Pronouncing the Dreaded TH-How to Pronounce the TH Sound

Have you been struggling with how to pronounce the th sound? Ask any American how to pronounce the /th/ sounds (yes, there are 2 of them) and they’ll tell you to put your tongue between your upper & lower front teeth. Even speech professionals are out there telling you to do this.

In the google results of “How to Pronounce the TH sound” you’ve got people wanting you to stick out your tongue.

Do not do this!  Sticking your tongue out to pronounce the /th/ sounds is yet another pervasive misconception of Standard American English. Watch the national news anchors as they report the news. Their mouths are hardly moving & their tongues do not come out of their mouths. So, finally, no, you do not have to stick your tongue out!

Ask the person next to you how to pronounce the TH sound. Go ahead. I'll wait. Click To Tweet


How to Pronounce the TH Sound

In the International Phonetic Alphabet the /th/ sounds are called “interdental fricatives” but Americans with good speech very rarely put their tongue between the teeth and very often don’t even use a fricative! They stop the sound instead.

I’ll back to pronounce the th sound

A stop sound is one where you stop the air for a moment. /p/ & /b/ are two examples. Just for giggles say the words, “above” and “computer” aloud. I’ll wait. Did you feel how the air stopped momentarily?

Fricatives are called such because they create friction. The air is continuous & forced through a small space; thus creating friction. Cute, right? /s/ & /z/are two examples. You know you want to try these! They’re fun! Let’s try “Mississippi” & “Let’s go to the zoo!” Did you feel how your tongue created a small space on the roof of your mouth (alveolar ridge) and the air was forced through? That’s a fricative sound.

There are two /th/ sounds. One is voiced as in “those” and the other is voiceless as in “thunder.” Hear the difference? They are made in the same place & manner. The “those” one uses vocal cord vibration. You can put your hand on your throat and feel the vibration. Again, for giggles, do the same with /s/ & /z/ 🙂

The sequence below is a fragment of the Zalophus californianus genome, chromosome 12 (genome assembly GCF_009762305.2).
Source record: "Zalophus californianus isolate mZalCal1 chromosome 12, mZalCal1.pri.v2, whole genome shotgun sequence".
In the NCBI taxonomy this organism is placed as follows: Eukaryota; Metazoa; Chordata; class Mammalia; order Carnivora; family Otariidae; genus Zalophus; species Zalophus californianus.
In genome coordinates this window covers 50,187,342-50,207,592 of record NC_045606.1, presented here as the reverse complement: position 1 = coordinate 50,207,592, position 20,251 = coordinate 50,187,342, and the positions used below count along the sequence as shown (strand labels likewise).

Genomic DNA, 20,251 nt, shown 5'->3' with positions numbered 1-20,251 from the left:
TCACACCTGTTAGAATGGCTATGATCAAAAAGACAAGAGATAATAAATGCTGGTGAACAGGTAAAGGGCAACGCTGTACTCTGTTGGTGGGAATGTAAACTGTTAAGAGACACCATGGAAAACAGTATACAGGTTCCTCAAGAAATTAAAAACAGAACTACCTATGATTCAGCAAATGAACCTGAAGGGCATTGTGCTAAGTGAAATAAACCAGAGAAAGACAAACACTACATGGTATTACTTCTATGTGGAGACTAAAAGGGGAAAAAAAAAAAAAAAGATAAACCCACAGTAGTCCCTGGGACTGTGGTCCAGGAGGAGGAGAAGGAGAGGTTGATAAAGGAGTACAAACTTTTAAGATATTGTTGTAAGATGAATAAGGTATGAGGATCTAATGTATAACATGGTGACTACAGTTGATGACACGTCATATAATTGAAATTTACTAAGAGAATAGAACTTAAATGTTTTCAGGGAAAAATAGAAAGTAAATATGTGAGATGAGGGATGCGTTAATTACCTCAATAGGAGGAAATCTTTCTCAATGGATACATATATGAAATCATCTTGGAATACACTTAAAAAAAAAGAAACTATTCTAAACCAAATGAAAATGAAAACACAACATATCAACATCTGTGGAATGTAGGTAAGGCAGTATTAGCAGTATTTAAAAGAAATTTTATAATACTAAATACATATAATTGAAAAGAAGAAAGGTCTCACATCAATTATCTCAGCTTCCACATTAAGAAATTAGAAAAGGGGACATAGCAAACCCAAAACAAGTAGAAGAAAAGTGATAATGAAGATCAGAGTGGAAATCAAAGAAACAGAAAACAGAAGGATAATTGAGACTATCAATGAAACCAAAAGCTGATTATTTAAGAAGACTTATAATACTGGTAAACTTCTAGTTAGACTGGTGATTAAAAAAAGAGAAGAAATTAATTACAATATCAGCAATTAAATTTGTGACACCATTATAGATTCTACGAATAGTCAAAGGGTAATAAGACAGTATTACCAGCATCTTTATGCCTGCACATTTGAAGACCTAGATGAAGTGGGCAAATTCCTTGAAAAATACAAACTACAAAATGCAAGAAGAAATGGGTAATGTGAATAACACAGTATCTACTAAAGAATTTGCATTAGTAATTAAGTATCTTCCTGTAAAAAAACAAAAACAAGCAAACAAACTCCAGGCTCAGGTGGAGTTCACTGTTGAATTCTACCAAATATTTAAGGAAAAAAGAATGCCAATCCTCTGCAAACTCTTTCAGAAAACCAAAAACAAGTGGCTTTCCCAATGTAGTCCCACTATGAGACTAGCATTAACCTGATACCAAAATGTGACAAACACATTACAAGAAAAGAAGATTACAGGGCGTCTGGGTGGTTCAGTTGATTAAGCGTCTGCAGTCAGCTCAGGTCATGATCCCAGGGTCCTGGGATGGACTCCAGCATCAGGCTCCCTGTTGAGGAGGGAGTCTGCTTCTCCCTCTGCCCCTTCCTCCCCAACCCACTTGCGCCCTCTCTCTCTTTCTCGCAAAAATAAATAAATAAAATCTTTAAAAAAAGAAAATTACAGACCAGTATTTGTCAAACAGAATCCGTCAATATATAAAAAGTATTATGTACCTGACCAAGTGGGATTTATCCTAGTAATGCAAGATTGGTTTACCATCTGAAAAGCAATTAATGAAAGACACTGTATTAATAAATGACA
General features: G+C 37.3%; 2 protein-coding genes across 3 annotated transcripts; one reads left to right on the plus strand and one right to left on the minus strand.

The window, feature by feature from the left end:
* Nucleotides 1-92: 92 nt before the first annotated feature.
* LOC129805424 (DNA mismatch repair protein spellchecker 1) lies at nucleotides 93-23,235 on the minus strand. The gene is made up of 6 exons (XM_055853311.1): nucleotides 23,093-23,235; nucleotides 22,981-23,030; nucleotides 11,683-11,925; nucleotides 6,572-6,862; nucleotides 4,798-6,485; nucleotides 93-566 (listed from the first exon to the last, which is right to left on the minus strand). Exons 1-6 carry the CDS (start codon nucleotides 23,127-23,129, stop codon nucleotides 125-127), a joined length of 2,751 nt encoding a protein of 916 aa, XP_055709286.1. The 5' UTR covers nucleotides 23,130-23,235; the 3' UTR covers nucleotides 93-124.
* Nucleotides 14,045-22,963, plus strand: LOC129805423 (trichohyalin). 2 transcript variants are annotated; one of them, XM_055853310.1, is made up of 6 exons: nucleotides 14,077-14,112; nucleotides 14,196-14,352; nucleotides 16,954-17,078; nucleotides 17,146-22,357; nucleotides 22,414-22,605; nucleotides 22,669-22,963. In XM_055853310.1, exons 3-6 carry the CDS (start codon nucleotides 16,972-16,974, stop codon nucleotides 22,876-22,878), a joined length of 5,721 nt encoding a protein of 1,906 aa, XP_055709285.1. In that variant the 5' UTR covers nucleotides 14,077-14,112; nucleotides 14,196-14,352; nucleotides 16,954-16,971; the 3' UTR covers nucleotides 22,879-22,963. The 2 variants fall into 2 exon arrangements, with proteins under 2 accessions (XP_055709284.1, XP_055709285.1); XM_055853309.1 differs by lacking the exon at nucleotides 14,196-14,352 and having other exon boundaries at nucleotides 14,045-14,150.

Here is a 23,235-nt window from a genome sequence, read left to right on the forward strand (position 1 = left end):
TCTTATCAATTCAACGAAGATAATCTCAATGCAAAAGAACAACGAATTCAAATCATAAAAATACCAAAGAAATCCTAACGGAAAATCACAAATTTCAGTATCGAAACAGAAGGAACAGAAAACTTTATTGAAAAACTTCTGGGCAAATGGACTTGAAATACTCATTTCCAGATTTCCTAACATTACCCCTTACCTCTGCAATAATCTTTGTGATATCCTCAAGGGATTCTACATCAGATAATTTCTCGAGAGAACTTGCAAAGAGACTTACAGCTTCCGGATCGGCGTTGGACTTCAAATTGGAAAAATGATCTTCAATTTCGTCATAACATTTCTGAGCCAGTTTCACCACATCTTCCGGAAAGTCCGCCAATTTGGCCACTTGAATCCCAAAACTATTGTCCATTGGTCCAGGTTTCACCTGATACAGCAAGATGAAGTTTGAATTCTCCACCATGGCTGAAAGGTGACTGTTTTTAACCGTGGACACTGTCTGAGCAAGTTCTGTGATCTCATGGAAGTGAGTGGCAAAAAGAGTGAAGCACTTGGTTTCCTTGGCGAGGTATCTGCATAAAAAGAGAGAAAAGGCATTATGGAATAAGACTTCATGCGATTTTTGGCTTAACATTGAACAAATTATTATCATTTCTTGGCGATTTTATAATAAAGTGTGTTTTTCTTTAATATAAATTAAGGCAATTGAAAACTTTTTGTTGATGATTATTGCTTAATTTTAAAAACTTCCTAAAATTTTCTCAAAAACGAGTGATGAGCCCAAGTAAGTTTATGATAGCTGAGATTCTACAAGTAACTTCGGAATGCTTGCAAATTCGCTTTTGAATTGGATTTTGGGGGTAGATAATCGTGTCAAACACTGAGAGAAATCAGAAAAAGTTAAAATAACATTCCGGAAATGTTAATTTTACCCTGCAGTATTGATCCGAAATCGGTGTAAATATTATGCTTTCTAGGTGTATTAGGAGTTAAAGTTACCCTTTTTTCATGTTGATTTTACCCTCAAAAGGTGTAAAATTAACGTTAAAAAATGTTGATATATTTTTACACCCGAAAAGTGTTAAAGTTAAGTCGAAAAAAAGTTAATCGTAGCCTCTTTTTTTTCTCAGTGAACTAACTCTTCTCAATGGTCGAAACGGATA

If you say TH with your tongue out you'll sound stiff & you'll have very few friends. Click To Tweet

Speech for the Shakespearean Actor

Ok, if you’re going onstage to play the role of Hamlet or Juliet do go crazy popping /t/s and sticking your tongue out for the /th/ sounds. But if you live a fairly normal existence you’ll need a fairly normal American English speaking pattern.

You may like: American Accent–Are You Making These 3 Common Pronunciation Mistakes

Pronouncing the TH Sounds

In running speech the /th/ sounds are produced by lightly touching the back of your upper teeth with the tip of your tongue to create a combo stop/fricative sound. Let’s try this sentence:

Martha was scared of the thunder

If you say it with your tongue out you’ll sound staccato & stiff & you’ll have very few friends. If you just lightly & quickly touch your tongue to the inside of the front teeth for the 3 /th/ sounds you’ll be crystal clear, magnetic & people will be surrounding you trying to get your digits.

Say this aloud: Martha was scared of the thunder. Where's ur tongue for th? Click To Tweet

Here’s one of the problems with trying to stick your tongue out learning how to pronounce the th sound: You’ve got a lot of low-information words with /th/. The, that, there, this, with, the list goes on. If you’re focused on pronouncing those sounds as an interdental fricative you’ll be spending too much time on unimportant words. This causes people to have a harder time understanding you! Isn’t that ironic? Timing is everything! (I owe my dad a quarter for the cliche–but it was worth it!)

Americans process information based on intonation–the music of speech–not based on the pronunciation of sounds. Here’s an article on how to use intonation correctly.

So the good news is: The TH doesn’t need to be dreaded after all! TH away! You’ll end up sounding crystal clear & highly effective as a communicator.

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